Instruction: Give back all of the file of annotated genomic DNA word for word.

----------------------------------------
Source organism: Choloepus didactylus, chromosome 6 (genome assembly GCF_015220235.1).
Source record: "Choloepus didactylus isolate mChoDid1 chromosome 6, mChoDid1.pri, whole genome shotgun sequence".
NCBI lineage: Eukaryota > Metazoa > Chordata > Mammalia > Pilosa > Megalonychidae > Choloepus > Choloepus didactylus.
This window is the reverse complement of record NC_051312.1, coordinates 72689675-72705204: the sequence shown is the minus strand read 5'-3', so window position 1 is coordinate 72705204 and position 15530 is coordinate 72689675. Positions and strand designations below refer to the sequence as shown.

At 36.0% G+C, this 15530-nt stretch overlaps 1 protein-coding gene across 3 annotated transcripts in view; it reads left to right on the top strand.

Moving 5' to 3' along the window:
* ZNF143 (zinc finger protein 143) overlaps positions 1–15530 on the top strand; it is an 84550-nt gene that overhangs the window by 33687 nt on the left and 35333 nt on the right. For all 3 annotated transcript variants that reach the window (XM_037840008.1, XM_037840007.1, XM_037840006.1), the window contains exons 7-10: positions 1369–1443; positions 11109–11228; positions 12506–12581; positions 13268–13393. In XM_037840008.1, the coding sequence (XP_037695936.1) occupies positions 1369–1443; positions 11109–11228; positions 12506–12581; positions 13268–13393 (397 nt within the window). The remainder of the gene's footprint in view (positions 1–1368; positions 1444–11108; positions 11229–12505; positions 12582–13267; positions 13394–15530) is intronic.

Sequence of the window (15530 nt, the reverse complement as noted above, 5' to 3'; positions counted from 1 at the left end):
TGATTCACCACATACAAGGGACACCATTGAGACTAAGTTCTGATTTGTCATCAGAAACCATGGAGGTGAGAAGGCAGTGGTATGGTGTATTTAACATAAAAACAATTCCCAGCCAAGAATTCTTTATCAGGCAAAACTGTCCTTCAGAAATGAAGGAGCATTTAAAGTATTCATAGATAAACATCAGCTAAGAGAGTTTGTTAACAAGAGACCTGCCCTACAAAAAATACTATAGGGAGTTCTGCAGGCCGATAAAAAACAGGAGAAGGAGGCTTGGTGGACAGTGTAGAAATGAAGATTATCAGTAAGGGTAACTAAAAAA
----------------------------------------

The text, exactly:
Source organism: Choloepus didactylus, chromosome 6 (genome assembly GCF_015220235.1).
Source record: "Choloepus didactylus isolate mChoDid1 chromosome 6, mChoDid1.pri, whole genome shotgun sequence".
NCBI lineage: Eukaryota > Metazoa > Chordata > Mammalia > Pilosa > Megalonychidae > Choloepus > Choloepus didactylus.
This window is the reverse complement of record NC_051312.1, coordinates 72689675-72705204: the sequence shown is the minus strand read 5'-3', so window position 1 is coordinate 72705204 and position 15530 is coordinate 72689675. Positions and strand designations below refer to the sequence as shown.

At 36.0% G+C, this 15530-nt stretch overlaps 1 protein-coding gene across 3 annotated transcripts in view; it reads left to right on the top strand.

Moving 5' to 3' along the window:
* ZNF143 (zinc finger protein 143) overlaps positions 1–15530 on the top strand; it is an 84550-nt gene that overhangs the window by 33687 nt on the left and 35333 nt on the right. For all 3 annotated transcript variants that reach the window (XM_037840008.1, XM_037840007.1, XM_037840006.1), the window contains exons 7-10: positions 1369–1443; positions 11109–11228; positions 12506–12581; positions 13268–13393. In XM_037840008.1, the coding sequence (XP_037695936.1) occupies positions 1369–1443; positions 11109–11228; positions 12506–12581; positions 13268–13393 (397 nt within the window). The remainder of the gene's footprint in view (positions 1–1368; positions 1444–11108; positions 11229–12505; positions 12582–13267; positions 13394–15530) is intronic.

Sequence of the window (15530 nt, the reverse complement as noted above, 5' to 3'; positions counted from 1 at the left end):
TGATTCACCACATACAAGGGACACCATTGAGACTAAGTTCTGATTTGTCATCAGAAACCATGGAGGTGAGAAGGCAGTGGTATGGTGTATTTAACATAAAAACAATTCCCAGCCAAGAATTCTTTATCAGGCAAAACTGTCCTTCAGAAATGAAGGAGCATTTAAAGTATTCATAGATAAACATCAGCTAAGAGAGTTTGTTAACAAGAGACCTGCCCTACAAAAAATACTATAGGGAGTTCTGCAGGCCGATAAAAAACAGGAGAAGGAGGCTTGGTGGACAGTGTAGAAATGAAGATTATCAGTAAGGGTAACTAAAAAA